Michigan St. University to host Latino healthcare summit
By Kevin Milliken, La Prensa Correspondent
E. Lansing: Michigan State University will play host to a day-long summit on how to improve the health and healthcare issues among Michigan’s Latino population on Fri., March 21, 2014, 7:30 a.m. to 4 p.m. at the university’s Kellogg Hotel and Conference Center.
The Julian Samora Research Institute (JSRI) is partnering with MI ALMA to host the summit, which will begin with a networking period set aside for participants to meet each other over coffee and a light breakfast.
“We want to create a broad awareness of the issues that Latinos face in the health arena,” said Rubén Martínez, Ph.D., director of the Julian Samora Research Institute. “This is really a summit to bring people together, primarily leaders in healthcare, Latino community leaders, and so forth to learn about the issues and network with each other to establish ties to each other to see if we can move forward in some key areas.”
Some Latino-oriented healthcare issues remain a problem despite decades of knowledge that such barriers exist. Language barriers and cultural competence are two of the biggest.
“There is the cultural issue that works on both sides of the equation: the biggest one is the medical providers oftentimes not having the cultural competence to be able to address the communications issues with the patient effectively. Too many times that’s a barrier,” he said.
Data collection about Latino health issues is another problem, according to Dr. Martínez. Little is known about the overall health of Latinos living in Michigan, because the Behavioral Risk Factor Survey (BRFS) that is used by the Centers for Disease Control (CDC) and many state/county health departments lacks enough Latino-based data to draw conclusions and map a statewide or even local strategy. The executive director of Ann Arbor-based Casa Latina will do a presentation on Encuesta Buenos Vecinos, a health survey of Latinos conducted in Washtenaw County.
“At the statewide level here, we have an office that has to do a special study to increase the number of Latinos in their survey to be able to get a sense of what the issues are,” said Dr. Martínez. “That’s done every three years. At the local level, we haven’t had enough Latinos included in the survey to be able to say we know what the Lansing-area Latinos have as primary health concerns and issues.”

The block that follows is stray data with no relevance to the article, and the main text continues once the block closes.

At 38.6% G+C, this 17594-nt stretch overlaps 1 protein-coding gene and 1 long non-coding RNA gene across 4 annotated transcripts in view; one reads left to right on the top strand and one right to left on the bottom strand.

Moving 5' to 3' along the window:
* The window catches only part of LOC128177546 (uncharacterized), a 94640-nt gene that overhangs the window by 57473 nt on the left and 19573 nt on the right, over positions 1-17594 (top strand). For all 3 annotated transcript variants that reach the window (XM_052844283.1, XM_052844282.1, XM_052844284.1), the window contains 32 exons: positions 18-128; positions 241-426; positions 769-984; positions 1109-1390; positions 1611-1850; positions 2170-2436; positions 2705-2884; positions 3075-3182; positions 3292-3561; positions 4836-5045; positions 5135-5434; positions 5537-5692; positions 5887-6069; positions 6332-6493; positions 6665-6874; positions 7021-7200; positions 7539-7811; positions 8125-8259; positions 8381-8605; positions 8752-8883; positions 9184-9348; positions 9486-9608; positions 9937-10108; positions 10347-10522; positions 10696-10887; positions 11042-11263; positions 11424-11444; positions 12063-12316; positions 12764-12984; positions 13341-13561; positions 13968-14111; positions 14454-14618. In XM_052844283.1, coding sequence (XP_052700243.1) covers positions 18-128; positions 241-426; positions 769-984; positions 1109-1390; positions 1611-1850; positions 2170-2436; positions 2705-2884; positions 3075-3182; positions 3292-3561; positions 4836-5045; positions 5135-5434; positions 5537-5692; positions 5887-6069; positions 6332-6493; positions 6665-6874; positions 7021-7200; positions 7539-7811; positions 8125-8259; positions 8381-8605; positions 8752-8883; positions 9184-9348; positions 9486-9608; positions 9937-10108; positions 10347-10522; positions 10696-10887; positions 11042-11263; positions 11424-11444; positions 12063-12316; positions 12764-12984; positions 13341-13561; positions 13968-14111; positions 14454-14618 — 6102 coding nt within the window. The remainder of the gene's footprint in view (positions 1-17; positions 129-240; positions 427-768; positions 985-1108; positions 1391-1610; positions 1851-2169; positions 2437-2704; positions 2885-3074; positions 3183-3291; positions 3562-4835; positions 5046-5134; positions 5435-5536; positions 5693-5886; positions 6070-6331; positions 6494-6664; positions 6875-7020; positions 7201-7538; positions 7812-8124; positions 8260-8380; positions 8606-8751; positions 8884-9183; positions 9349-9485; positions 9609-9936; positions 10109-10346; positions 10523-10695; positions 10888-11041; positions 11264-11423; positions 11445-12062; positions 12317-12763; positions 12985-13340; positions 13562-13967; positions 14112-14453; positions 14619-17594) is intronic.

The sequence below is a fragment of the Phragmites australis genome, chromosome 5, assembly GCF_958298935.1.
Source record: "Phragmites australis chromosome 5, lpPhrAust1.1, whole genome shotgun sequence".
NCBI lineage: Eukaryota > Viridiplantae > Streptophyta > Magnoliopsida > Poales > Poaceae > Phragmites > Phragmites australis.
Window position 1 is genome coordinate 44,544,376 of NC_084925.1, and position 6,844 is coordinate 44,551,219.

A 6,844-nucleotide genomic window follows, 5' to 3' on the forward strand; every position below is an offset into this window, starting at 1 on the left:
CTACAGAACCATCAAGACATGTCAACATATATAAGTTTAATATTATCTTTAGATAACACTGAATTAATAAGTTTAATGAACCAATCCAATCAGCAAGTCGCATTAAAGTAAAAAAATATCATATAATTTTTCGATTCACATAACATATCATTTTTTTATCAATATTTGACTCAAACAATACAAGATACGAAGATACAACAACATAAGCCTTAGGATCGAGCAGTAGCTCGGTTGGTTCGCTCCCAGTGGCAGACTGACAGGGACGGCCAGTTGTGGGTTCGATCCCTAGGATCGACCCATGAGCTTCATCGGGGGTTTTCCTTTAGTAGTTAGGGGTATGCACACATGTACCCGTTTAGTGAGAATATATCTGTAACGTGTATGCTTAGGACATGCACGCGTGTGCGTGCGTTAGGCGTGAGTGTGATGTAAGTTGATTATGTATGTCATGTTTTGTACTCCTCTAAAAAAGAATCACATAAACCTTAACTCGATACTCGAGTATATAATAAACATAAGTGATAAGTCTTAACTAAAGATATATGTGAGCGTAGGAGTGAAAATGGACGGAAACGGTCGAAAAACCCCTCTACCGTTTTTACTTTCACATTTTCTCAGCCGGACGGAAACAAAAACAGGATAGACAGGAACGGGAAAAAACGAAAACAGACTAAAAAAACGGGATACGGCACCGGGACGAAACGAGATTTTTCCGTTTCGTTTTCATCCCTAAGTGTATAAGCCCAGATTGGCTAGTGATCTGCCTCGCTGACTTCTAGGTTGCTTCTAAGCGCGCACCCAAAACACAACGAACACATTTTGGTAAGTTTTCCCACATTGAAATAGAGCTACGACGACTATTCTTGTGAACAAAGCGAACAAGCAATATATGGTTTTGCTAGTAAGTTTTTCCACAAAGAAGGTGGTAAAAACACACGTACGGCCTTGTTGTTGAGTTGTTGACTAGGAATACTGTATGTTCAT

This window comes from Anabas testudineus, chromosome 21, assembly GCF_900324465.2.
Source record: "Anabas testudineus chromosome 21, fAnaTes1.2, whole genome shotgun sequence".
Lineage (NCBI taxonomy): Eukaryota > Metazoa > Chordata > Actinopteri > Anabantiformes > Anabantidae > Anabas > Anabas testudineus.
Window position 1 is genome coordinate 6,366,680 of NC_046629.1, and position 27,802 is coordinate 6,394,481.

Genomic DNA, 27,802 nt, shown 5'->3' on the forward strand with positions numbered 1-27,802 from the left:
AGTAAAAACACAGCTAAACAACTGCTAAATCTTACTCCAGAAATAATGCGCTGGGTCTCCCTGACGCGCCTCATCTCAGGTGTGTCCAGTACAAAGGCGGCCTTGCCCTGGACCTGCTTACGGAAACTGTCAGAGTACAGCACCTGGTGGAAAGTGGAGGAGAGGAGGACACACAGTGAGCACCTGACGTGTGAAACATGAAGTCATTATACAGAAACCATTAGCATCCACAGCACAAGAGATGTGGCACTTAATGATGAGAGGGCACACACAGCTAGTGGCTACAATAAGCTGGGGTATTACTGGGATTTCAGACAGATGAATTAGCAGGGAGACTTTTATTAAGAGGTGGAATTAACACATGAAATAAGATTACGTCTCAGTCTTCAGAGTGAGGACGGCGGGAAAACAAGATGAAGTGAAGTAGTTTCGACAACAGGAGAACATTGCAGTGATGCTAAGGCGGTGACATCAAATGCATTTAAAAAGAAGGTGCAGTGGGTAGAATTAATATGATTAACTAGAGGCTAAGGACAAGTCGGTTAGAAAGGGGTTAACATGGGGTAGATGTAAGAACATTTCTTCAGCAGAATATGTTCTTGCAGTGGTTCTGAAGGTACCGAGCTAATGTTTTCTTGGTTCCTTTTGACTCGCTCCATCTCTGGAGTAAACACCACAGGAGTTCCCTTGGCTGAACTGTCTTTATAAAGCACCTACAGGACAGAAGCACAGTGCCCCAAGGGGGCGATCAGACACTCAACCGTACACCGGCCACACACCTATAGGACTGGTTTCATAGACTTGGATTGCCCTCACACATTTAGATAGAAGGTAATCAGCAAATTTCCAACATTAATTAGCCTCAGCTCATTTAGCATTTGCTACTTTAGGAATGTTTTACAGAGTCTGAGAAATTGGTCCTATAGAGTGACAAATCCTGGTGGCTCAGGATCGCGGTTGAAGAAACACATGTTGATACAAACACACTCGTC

While healthcare access and affordability remain challenges, there is some movement forward in those arenas for Michigan Latinos.
“We know the status of insurance coverage is going to change among Latinos by virtue of the Affordable Care Act,” said Dr. Martinez. “Michigan is one of the states that went ahead and expanded Medicare coverage.”
Two presentations on the Affordable Care Act are planned, including a question-and-answer session. One other session will provide examples of how to connect Latinos to local resources in the treatment of diabetes. John Hernandez of the Adrian-based Hispanics of Lenawee Alliance will lead that discussion.
“We’re not going to solve them all in one day, but I think by creating awareness, the objective is to get people interested in becoming more engaged in addressing the issues that are raised,” he said. “We’re very excited about this. We’re beginning to, as a group of concerned Latinos in the state, we’re very excited about moving forward with examining key issues that were identified by some key Latino leaders in some earlier summits and we’re tackling them one-by-one. We hope to have some impact in terms of policy, because policy oftentimes is the driver for improvement.”
The summit’s organizers hope to find Latino leaders willing to take some of those policy issues forward to the Michigan state legislature for possible action. The institute has sponsored similar summits in the past on general Latino issues and education. There are plans to hold another one next year on entrepreneurship and business ownership.
The Michigan Latino Statewide Summit on Health is free, because it is being underwritten by Blue Cross Blue Shield of Michigan. Space is limited, so pre-registration is required by visiting: http://events.outreach.msu.edu/Registrations/Register/68. The registration deadline is Friday, March 14. So far, more than 100 people are planning to attend. A waiting list will be formed if all available slots fill up from pre-registration.